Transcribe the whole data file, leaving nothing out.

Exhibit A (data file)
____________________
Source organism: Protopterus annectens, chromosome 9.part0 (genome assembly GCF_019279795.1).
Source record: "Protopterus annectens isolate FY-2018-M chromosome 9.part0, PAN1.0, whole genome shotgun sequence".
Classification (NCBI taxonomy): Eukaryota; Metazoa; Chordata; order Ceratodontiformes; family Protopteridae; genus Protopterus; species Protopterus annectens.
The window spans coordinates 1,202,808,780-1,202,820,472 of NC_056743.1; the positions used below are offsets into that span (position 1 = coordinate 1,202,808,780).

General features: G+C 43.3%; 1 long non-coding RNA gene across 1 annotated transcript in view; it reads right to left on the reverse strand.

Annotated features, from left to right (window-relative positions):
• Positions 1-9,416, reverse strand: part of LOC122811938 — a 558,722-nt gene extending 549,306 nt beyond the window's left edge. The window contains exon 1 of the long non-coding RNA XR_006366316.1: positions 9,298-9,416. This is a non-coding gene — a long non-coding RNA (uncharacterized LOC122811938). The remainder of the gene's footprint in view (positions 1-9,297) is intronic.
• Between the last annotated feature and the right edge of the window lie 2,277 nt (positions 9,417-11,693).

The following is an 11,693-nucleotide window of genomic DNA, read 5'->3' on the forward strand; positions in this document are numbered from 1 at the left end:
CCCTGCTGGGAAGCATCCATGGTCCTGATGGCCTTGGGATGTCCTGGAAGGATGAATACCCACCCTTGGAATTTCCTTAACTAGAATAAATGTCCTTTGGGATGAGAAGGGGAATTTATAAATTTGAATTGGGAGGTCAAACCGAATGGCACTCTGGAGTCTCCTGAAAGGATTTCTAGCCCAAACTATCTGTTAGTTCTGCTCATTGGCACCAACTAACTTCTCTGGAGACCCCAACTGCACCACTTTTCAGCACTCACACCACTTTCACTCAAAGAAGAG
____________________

Source organism: Protopterus annectens, chromosome 9.part0 (genome assembly GCF_019279795.1).
Source record: "Protopterus annectens isolate FY-2018-M chromosome 9.part0, PAN1.0, whole genome shotgun sequence".
Classification (NCBI taxonomy): Eukaryota; Metazoa; Chordata; order Ceratodontiformes; family Protopteridae; genus Protopterus; species Protopterus annectens.
The window spans coordinates 1,202,808,780-1,202,820,472 of NC_056743.1; the positions used below are offsets into that span (position 1 = coordinate 1,202,808,780).

General features: G+C 43.3%; 1 long non-coding RNA gene across 1 annotated transcript in view; it reads right to left on the reverse strand.

Annotated features, from left to right (window-relative positions):
• Positions 1-9,416, reverse strand: part of LOC122811938 — a 558,722-nt gene extending 549,306 nt beyond the window's left edge. The window contains exon 1 of the long non-coding RNA XR_006366316.1: positions 9,298-9,416. This is a non-coding gene — a long non-coding RNA (uncharacterized LOC122811938). The remainder of the gene's footprint in view (positions 1-9,297) is intronic.
• Between the last annotated feature and the right edge of the window lie 2,277 nt (positions 9,417-11,693).

The following is an 11,693-nucleotide window of genomic DNA, read 5'->3' on the forward strand; positions in this document are numbered from 1 at the left end:
CCCTGCTGGGAAGCATCCATGGTCCTGATGGCCTTGGGATGTCCTGGAAGGATGAATACCCACCCTTGGAATTTCCTTAACTAGAATAAATGTCCTTTGGGATGAGAAGGGGAATTTATAAATTTGAATTGGGAGGTCAAACCGAATGGCACTCTGGAGTCTCCTGAAAGGATTTCTAGCCCAAACTATCTGTTAGTTCTGCTCATTGGCACCAACTAACTTCTCTGGAGACCCCAACTGCACCACTTTTCAGCACTCACACCACTTTCACTCAAAGAAGAG